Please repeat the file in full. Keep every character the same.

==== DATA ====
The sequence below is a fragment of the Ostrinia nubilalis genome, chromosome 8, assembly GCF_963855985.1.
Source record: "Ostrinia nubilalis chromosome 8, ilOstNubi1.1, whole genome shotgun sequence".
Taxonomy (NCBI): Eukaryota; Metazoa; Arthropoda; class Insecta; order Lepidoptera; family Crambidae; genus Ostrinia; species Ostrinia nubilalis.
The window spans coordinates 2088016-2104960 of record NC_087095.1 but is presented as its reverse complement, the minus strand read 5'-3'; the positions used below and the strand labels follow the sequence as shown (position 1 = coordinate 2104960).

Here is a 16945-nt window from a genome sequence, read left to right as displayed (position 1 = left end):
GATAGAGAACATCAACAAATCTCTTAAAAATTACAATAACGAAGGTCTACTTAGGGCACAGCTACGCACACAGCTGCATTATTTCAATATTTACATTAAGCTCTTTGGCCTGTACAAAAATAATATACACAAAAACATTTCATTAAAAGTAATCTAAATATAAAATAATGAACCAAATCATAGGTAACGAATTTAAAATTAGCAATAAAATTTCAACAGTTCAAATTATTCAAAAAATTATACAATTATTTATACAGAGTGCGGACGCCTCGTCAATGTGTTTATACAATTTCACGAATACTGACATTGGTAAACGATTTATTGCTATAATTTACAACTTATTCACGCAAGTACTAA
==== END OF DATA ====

The sequence below is a fragment of the Ostrinia nubilalis genome, chromosome 8, assembly GCF_963855985.1.
Source record: "Ostrinia nubilalis chromosome 8, ilOstNubi1.1, whole genome shotgun sequence".
Taxonomy (NCBI): Eukaryota; Metazoa; Arthropoda; class Insecta; order Lepidoptera; family Crambidae; genus Ostrinia; species Ostrinia nubilalis.
The window spans coordinates 2088016-2104960 of record NC_087095.1 but is presented as its reverse complement, the minus strand read 5'-3'; the positions used below and the strand labels follow the sequence as shown (position 1 = coordinate 2104960).

Here is a 16945-nt window from a genome sequence, read left to right as displayed (position 1 = left end):
GATAGAGAACATCAACAAATCTCTTAAAAATTACAATAACGAAGGTCTACTTAGGGCACAGCTACGCACACAGCTGCATTATTTCAATATTTACATTAAGCTCTTTGGCCTGTACAAAAATAATATACACAAAAACATTTCATTAAAAGTAATCTAAATATAAAATAATGAACCAAATCATAGGTAACGAATTTAAAATTAGCAATAAAATTTCAACAGTTCAAATTATTCAAAAAATTATACAATTATTTATACAGAGTGCGGACGCCTCGTCAATGTGTTTATACAATTTCACGAATACTGACATTGGTAAACGATTTATTGCTATAATTTACAACTTATTCACGCAAGTACTAA